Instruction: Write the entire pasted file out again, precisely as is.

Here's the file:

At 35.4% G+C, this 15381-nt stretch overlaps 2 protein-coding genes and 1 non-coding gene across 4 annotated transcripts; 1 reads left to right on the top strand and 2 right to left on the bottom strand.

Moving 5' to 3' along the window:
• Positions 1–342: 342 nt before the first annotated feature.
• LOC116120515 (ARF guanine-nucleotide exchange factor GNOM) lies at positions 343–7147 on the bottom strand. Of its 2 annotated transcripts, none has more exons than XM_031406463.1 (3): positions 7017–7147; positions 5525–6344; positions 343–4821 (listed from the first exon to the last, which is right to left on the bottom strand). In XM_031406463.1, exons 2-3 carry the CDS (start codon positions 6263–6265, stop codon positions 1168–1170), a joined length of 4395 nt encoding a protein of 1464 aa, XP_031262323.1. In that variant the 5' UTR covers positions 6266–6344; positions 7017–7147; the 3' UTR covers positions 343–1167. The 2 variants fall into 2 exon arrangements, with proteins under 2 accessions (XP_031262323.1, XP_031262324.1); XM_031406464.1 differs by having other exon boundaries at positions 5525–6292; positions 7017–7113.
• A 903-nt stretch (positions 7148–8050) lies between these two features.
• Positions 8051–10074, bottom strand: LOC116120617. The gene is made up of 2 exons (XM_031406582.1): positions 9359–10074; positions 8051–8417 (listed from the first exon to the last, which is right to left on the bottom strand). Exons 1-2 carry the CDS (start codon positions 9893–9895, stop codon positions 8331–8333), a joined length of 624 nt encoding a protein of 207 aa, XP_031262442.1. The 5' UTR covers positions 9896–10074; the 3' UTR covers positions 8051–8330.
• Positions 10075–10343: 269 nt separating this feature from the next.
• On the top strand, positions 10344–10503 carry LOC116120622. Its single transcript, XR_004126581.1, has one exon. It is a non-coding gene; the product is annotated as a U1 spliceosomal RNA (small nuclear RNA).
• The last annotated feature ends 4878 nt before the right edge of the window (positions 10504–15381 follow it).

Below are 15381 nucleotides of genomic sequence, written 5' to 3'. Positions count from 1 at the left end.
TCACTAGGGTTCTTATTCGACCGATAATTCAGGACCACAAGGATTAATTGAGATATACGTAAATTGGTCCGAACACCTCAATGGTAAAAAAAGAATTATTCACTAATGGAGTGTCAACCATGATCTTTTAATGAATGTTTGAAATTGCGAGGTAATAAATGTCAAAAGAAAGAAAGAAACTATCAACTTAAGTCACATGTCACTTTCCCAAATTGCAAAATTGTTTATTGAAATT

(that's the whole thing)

At 35.4% G+C, this 15381-nt stretch overlaps 2 protein-coding genes and 1 non-coding gene across 4 annotated transcripts; 1 reads left to right on the top strand and 2 right to left on the bottom strand.

Moving 5' to 3' along the window:
• Positions 1–342: 342 nt before the first annotated feature.
• LOC116120515 (ARF guanine-nucleotide exchange factor GNOM) lies at positions 343–7147 on the bottom strand. Of its 2 annotated transcripts, none has more exons than XM_031406463.1 (3): positions 7017–7147; positions 5525–6344; positions 343–4821 (listed from the first exon to the last, which is right to left on the bottom strand). In XM_031406463.1, exons 2-3 carry the CDS (start codon positions 6263–6265, stop codon positions 1168–1170), a joined length of 4395 nt encoding a protein of 1464 aa, XP_031262323.1. In that variant the 5' UTR covers positions 6266–6344; positions 7017–7147; the 3' UTR covers positions 343–1167. The 2 variants fall into 2 exon arrangements, with proteins under 2 accessions (XP_031262323.1, XP_031262324.1); XM_031406464.1 differs by having other exon boundaries at positions 5525–6292; positions 7017–7113.
• A 903-nt stretch (positions 7148–8050) lies between these two features.
• Positions 8051–10074, bottom strand: LOC116120617. The gene is made up of 2 exons (XM_031406582.1): positions 9359–10074; positions 8051–8417 (listed from the first exon to the last, which is right to left on the bottom strand). Exons 1-2 carry the CDS (start codon positions 9893–9895, stop codon positions 8331–8333), a joined length of 624 nt encoding a protein of 207 aa, XP_031262442.1. The 5' UTR covers positions 9896–10074; the 3' UTR covers positions 8051–8330.
• Positions 10075–10343: 269 nt separating this feature from the next.
• On the top strand, positions 10344–10503 carry LOC116120622. Its single transcript, XR_004126581.1, has one exon. It is a non-coding gene; the product is annotated as a U1 spliceosomal RNA (small nuclear RNA).
• The last annotated feature ends 4878 nt before the right edge of the window (positions 10504–15381 follow it).

Below are 15381 nucleotides of genomic sequence, written 5' to 3'. Positions count from 1 at the left end.
TCACTAGGGTTCTTATTCGACCGATAATTCAGGACCACAAGGATTAATTGAGATATACGTAAATTGGTCCGAACACCTCAATGGTAAAAAAAGAATTATTCACTAATGGAGTGTCAACCATGATCTTTTAATGAATGTTTGAAATTGCGAGGTAATAAATGTCAAAAGAAAGAAAGAAACTATCAACTTAAGTCACATGTCACTTTCCCAAATTGCAAAATTGTTTATTGAAATT